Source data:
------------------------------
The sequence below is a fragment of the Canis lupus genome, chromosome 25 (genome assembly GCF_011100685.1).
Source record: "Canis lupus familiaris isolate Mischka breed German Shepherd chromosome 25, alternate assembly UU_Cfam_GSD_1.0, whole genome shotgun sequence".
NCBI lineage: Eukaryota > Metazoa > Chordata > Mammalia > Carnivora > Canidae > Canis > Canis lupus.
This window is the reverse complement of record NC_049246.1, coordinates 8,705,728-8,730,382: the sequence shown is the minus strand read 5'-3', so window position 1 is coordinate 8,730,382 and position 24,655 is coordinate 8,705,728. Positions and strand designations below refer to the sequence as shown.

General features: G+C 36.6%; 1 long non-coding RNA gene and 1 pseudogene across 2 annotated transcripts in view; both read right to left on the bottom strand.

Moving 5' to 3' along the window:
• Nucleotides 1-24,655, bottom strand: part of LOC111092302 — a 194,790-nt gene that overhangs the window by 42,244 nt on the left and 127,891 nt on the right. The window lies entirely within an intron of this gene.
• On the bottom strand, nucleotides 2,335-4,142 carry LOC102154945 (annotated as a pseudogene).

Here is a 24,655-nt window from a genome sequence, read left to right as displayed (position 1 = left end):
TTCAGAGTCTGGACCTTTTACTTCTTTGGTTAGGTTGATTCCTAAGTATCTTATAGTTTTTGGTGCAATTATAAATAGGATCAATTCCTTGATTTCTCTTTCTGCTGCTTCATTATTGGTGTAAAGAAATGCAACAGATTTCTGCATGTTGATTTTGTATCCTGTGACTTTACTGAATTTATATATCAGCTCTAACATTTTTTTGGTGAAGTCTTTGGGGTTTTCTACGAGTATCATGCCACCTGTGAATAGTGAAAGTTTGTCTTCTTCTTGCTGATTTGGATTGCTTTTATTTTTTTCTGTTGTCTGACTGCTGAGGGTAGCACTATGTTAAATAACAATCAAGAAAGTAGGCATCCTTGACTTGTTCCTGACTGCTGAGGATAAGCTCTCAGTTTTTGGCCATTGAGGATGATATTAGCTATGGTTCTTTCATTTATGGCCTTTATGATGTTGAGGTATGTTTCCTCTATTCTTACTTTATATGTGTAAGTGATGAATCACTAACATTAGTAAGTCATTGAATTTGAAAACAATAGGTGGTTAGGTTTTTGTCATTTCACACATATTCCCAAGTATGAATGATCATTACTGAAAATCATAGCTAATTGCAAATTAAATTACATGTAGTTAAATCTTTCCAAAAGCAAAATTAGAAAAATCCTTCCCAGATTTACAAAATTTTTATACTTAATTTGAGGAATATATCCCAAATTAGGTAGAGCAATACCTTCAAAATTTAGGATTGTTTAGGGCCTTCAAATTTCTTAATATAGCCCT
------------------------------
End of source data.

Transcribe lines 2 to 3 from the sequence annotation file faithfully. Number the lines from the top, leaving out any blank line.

Source record: "Canis lupus familiaris isolate Mischka breed German Shepherd chromosome 25, alternate assembly UU_Cfam_GSD_1.0, whole genome shotgun sequence".
NCBI lineage: Eukaryota > Metazoa > Chordata > Mammalia > Carnivora > Canidae > Canis > Canis lupus.